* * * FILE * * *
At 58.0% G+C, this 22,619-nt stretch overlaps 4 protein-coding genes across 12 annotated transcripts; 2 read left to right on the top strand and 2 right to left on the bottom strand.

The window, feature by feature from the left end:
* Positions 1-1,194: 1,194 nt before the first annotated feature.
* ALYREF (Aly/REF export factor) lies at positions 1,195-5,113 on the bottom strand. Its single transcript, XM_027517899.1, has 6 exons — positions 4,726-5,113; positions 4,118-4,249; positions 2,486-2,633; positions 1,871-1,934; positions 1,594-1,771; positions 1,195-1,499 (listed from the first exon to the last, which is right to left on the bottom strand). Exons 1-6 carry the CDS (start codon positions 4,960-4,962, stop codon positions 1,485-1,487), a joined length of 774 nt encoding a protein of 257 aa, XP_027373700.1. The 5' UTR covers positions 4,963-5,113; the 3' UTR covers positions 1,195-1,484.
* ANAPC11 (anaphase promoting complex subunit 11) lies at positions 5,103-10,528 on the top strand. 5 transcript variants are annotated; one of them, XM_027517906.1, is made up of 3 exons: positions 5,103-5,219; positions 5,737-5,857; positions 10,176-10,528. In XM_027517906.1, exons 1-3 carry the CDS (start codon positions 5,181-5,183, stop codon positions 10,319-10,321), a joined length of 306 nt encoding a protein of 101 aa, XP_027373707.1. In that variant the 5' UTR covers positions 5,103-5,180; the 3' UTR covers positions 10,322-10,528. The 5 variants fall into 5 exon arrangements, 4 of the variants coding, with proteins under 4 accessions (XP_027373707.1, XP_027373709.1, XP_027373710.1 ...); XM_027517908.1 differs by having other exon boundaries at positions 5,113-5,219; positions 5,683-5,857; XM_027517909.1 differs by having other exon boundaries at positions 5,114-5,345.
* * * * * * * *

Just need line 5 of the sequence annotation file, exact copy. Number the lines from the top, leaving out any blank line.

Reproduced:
* ANAPC11 (anaphase promoting complex subunit 11) lies at positions 5,103-10,528 on the top strand. 5 transcript variants are annotated; one of them, XM_027517906.1, is made up of 3 exons: positions 5,103-5,219; positions 5,737-5,857; positions 10,176-10,528. In XM_027517906.1, exons 1-3 carry the CDS (start codon positions 5,181-5,183, stop codon positions 10,319-10,321), a joined length of 306 nt encoding a protein of 101 aa, XP_027373707.1. In that variant the 5' UTR covers positions 5,103-5,180; the 3' UTR covers positions 10,322-10,528. The 5 variants fall into 5 exon arrangements, 4 of the variants coding, with proteins under 4 accessions (XP_027373707.1, XP_027373709.1, XP_027373710.1 ...); XM_027517908.1 differs by having other exon boundaries at positions 5,113-5,219; positions 5,683-5,857; XM_027517909.1 differs by having other exon boundaries at positions 5,114-5,345.